If I didn’t know it otherwise, I’d surely know it was autumn when Steve and Sharon Wooten put their pumpkins out. They live on a big curve between Cairo and Thomasville and have a very visible nice big yard. Every fall they make a marvelous display of pumpkins arranged in bountiful piles, some in old pickup trucks, some on the ground, pumpkins everywhere!
Yes, it’s autumn in south Georgia! We don’t experience the dramatic seasonal changes as our northern neighbors do, but it’s unquestionably autumn all the same.
Even in south Georgia some deciduous trees are taking on hues of gold, crimson, and pomegranate. We have a five-year-old ghinko tree that is coming into its own this fall displaying beautiful gold fan shaped leaves. The Indonesian cherry tree is not satisfied with only one color, so puts forth varying shades of pomegranate, gold, and almost red amongst green leaves still hanging on. Later the Japanese maples will become our brightest trees as they turn to their luscious red.
Along the roadways goldenrods brighten the landscape. You may hate goldenrods for the allergy reaction they and the accompanying ragweed cause. But you have to admit they are beautiful. Just enjoy them outside. Don’t put them on your dining table as a centerpiece. On a country ride you may see fields of white cotton, a cloud of dust surrounding moving machinery as farmers harvest peanuts, and huge round bales of hay spaced so neatly in plowed fields like so many loaves of bread set out to cool. Chrysanthemums make splashes of color on porches and patios–gold and rusty red are my favorites, and I do love the scent also!
The children are trying to decide what they want to be for Halloween. Charli thinks she’ll be an angel, maybe even have wings. Kaison is considering being some demon-like character with a bloody knife. I told him please not to play with the devil’s tools. When he began drawing a picture of a monster I said why not draw a person dressed in the armor of God. We looked up Ephesians 6:14-17 and he followed my suggestion. Painstakingly, piece by piece, he added armor to his picture of a boy: the belt of truth, the breastplate of righteousness, the helmet of salvation, etc. Later, I was cooking when Kaison ambled into the kitchen and asked what I was doing. I told him I was making deviled eggs. “Nana!” he exclaimed, “you said not to play with the devil’s tools.”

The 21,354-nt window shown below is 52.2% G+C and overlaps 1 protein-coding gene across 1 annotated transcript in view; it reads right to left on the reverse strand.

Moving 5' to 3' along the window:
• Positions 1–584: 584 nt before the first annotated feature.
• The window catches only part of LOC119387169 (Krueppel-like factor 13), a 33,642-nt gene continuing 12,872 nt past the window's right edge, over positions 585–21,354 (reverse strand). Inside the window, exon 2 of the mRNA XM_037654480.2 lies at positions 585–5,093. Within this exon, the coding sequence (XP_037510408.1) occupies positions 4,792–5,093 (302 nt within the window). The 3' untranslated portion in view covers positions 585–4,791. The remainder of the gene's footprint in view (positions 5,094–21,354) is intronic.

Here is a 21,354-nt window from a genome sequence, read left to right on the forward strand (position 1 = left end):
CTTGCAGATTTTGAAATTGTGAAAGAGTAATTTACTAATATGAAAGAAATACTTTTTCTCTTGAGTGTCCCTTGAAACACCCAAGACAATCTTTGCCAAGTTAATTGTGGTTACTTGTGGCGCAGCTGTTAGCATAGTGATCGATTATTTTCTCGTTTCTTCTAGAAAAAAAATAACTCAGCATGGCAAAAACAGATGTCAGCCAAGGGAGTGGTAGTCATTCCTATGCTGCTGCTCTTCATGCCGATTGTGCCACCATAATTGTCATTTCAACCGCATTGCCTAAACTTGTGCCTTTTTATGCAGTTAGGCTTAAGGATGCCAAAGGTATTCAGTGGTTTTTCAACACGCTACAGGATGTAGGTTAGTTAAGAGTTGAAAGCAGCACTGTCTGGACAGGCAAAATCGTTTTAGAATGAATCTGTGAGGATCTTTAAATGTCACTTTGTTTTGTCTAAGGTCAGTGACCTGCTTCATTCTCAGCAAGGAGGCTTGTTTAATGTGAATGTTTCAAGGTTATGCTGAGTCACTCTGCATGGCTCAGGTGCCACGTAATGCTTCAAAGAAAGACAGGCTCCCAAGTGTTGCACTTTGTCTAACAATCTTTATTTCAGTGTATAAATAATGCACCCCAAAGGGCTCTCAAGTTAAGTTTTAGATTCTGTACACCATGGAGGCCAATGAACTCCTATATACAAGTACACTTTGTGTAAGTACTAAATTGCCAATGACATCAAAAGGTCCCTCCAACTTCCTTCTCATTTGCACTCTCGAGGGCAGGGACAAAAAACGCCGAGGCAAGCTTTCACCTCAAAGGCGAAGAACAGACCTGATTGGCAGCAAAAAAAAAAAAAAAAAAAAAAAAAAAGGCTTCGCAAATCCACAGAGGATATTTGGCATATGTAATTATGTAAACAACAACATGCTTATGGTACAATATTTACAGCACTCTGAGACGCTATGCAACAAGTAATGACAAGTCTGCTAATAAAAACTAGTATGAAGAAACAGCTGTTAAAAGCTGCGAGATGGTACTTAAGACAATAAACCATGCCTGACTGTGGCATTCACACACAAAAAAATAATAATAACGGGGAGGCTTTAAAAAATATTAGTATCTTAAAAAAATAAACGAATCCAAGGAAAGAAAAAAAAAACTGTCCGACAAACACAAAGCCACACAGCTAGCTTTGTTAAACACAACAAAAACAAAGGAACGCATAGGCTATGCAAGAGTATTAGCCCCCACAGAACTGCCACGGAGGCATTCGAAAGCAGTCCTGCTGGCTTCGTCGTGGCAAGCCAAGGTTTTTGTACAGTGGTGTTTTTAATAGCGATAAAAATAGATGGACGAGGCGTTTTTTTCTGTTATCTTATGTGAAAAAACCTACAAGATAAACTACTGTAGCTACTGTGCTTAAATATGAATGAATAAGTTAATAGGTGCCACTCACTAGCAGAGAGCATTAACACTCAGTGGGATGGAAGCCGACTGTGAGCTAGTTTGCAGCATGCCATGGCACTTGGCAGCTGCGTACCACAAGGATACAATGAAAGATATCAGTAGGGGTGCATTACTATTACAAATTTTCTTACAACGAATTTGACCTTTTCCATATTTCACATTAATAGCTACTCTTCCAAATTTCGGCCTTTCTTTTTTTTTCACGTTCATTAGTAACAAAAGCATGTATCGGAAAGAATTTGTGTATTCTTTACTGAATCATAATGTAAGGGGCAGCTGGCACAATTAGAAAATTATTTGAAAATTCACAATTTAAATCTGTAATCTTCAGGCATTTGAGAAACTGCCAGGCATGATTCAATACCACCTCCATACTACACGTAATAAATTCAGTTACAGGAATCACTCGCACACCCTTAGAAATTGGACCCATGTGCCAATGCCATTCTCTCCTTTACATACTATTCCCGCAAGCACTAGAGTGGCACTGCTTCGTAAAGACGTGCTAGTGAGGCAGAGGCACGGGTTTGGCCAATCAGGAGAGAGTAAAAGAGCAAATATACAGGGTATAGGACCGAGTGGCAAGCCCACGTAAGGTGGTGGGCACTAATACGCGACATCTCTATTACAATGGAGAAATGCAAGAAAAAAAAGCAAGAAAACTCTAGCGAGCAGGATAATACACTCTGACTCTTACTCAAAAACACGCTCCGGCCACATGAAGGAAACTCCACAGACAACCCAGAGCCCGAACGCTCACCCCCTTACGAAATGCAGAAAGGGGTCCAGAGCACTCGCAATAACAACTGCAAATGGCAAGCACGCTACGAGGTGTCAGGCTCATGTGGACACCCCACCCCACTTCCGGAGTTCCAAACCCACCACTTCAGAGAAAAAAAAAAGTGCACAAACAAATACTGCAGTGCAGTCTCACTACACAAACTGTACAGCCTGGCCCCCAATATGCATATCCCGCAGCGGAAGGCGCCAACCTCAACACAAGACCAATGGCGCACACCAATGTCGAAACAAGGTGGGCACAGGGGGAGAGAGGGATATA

Political signs are planted on many street corners and country crossings. Charles not only puts the signs out (with some difficulty since often the ground is incredibly hard) but goes back regularly to see if they’re still there. If one has been removed he replaces it. I used to be so bored by politics. Now I know elections are of utmost importance and political news and analyses no longer put me to sleep (most of the time!). We are subject to losing our freedom of speech, our parental rights, our security, our freedom of religion, even our right to life. We must be informed and we must vote!
The scents of autumn are enticing and invigorating: apples stewing, cotton candy at the fair, barbecue at a family gathering, disturbed chrysanthemums, freshly raked leaves, pumpkin spice cappuccino at the coffee shop, crayons and pencil erasers, and huge pots of boiled peanuts steaming at open markets.
The moon rides high. I hear in the distance the drumbeats of our Syrupmaker band performing at a Friday night football game. As Canada geese fly over I thank the Lord for the change of seasons, for pumpkins on the doorstep, for colored leaves, for little boys with rich wisdom, for wonderful blue October sky, and for one last lonely blue bloom on the hydrangea bush.